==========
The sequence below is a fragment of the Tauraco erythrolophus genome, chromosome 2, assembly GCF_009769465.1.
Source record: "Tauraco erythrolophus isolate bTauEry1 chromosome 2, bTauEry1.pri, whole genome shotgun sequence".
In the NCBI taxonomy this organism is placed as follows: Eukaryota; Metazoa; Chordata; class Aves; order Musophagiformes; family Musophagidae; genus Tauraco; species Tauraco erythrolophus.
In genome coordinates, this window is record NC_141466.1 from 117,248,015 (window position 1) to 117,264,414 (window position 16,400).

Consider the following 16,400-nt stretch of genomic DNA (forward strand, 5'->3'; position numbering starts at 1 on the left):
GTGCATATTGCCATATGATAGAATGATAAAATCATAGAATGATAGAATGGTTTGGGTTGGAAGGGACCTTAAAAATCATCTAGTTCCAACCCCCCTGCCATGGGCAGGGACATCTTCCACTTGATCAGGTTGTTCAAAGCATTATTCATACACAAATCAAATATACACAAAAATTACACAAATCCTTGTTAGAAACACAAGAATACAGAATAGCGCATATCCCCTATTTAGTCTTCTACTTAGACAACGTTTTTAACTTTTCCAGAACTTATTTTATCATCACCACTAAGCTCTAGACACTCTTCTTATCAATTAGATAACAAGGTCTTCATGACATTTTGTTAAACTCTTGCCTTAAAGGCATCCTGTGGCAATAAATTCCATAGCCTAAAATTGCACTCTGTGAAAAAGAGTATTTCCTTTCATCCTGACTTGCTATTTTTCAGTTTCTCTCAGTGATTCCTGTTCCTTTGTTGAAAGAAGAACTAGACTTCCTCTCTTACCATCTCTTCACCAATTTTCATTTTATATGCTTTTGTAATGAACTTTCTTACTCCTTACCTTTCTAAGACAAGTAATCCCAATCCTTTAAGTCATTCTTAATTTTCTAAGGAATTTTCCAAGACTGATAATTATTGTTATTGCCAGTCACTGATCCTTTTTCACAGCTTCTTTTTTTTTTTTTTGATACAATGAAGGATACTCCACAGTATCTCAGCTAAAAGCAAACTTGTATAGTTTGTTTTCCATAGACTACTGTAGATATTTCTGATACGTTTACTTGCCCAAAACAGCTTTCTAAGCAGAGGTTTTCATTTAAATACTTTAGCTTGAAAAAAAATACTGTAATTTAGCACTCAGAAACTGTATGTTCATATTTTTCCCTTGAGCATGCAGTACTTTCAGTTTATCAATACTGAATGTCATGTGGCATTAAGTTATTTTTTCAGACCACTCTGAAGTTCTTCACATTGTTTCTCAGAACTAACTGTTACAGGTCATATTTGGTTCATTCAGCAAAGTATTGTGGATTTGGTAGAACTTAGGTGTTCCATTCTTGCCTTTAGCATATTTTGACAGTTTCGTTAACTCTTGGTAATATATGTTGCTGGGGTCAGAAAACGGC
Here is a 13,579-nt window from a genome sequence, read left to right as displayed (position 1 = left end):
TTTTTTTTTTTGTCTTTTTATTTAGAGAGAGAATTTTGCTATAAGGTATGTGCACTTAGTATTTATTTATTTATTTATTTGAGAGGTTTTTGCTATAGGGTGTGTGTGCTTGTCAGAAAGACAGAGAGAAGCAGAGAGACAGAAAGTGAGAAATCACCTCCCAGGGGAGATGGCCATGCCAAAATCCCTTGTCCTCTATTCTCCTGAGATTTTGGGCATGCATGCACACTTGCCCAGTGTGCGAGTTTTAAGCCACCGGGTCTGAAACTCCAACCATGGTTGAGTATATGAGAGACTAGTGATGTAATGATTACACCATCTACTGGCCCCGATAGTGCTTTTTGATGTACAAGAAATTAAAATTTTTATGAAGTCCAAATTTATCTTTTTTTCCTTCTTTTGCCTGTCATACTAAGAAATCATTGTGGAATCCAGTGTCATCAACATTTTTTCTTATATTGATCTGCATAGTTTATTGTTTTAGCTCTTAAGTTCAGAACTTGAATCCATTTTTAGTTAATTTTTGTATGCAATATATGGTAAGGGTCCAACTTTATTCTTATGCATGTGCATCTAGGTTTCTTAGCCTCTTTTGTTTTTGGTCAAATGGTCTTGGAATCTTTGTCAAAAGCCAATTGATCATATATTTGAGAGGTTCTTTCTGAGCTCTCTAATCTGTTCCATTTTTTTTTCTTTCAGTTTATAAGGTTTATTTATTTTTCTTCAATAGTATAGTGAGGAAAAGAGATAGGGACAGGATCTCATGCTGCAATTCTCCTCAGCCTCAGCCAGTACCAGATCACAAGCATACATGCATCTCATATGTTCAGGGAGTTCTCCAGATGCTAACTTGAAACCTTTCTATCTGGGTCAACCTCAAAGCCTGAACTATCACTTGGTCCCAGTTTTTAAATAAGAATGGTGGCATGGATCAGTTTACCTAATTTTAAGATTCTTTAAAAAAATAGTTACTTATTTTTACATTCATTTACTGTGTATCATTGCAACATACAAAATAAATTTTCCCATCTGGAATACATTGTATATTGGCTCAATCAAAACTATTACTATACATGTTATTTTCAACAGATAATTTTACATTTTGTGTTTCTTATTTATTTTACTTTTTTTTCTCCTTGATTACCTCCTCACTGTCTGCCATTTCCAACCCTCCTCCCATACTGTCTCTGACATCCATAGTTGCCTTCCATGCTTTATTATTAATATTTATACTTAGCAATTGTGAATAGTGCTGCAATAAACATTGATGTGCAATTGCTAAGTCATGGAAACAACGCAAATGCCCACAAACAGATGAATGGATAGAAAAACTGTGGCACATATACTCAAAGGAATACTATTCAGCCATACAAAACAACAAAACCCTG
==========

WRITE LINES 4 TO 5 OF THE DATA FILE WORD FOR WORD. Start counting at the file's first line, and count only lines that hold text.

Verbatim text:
In genome coordinates, this window is record NC_141466.1 from 117,248,015 (window position 1) to 117,264,414 (window position 16,400).

Consider the following 16,400-nt stretch of genomic DNA (forward strand, 5'->3'; position numbering starts at 1 on the left):